A 55-year-old woman with a personal history of 2 previous melanomas was referred for assessment. Full-skin examination revealed few nevi, mostly dome-shaped dermal subtype, cherry angiomas, and seborrheic keratosis. On her back, a clinically banal-looking lesion was found close to a melanoma scar ( Figure 1A ). Dermoscopy initially revealed typical findings pointing to intradermal nevus with cobblestone pattern and area of fibroses attributed to trauma; when lateral pressure was exerted, the basis of the lesion was exposed, revealing pseudopods and globules irregularly distributed at the periphery of the lesion ( Figure 1, B–D ). The lesion was excised and histopathology reported in situ melanoma associated with dermal nevus.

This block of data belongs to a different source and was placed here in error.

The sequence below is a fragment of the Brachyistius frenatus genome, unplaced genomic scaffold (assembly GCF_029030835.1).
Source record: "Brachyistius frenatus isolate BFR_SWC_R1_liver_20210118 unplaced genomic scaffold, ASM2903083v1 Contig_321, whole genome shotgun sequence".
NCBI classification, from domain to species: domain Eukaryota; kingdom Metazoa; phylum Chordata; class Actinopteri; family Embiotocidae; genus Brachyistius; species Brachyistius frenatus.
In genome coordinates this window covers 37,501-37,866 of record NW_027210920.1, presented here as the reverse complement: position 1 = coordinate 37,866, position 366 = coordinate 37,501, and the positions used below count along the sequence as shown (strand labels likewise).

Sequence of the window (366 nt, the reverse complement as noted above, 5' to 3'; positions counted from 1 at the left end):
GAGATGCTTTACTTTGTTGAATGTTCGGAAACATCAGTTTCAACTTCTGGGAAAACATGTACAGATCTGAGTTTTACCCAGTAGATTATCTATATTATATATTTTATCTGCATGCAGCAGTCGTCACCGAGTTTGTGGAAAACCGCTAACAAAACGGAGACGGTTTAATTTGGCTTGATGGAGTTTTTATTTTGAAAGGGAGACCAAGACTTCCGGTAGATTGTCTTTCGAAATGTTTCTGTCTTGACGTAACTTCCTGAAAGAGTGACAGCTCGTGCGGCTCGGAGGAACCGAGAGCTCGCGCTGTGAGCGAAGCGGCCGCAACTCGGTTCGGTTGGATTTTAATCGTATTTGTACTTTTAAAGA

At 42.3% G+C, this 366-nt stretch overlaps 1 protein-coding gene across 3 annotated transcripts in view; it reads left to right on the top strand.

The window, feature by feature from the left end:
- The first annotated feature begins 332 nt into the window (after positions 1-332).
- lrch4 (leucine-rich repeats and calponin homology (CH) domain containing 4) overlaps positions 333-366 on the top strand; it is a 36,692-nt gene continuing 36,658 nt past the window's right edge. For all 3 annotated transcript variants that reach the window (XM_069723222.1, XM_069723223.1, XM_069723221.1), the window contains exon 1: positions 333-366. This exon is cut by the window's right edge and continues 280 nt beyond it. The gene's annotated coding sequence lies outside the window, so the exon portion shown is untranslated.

Figure 1 .
(A) Banal-looking lesion, clinically consistent with dermal nevus, close to melanoma scar. (B–D) With lateral pressure, globules and pseudopods irregularly distributed at the periphery were observed in the base upon dermoscopy.
Training and utilization of dermoscopy is recommended for clinicians routinely examining skin lesions. Dermoscopy must be applied to all lesions and not just to those suspicious from a clinical point of view [ 1 ] . When facing raised or pedunculated lesions, the base of the lesion must be examined. In this case, dermoscopy additionally provided crucial information for early recognition of a melanoma that might have been overlooked if it had been assessed solely by the naked eye.
- Clinical selection of melanocytic lesions for dermoscopy decreases the identification of suspicious lesions in comparison with dermoscopy without clinical preselection Seidenari S, Longo C, Giusti F, Pellacani G. Br J Dermatol.2006;154(5):873-879.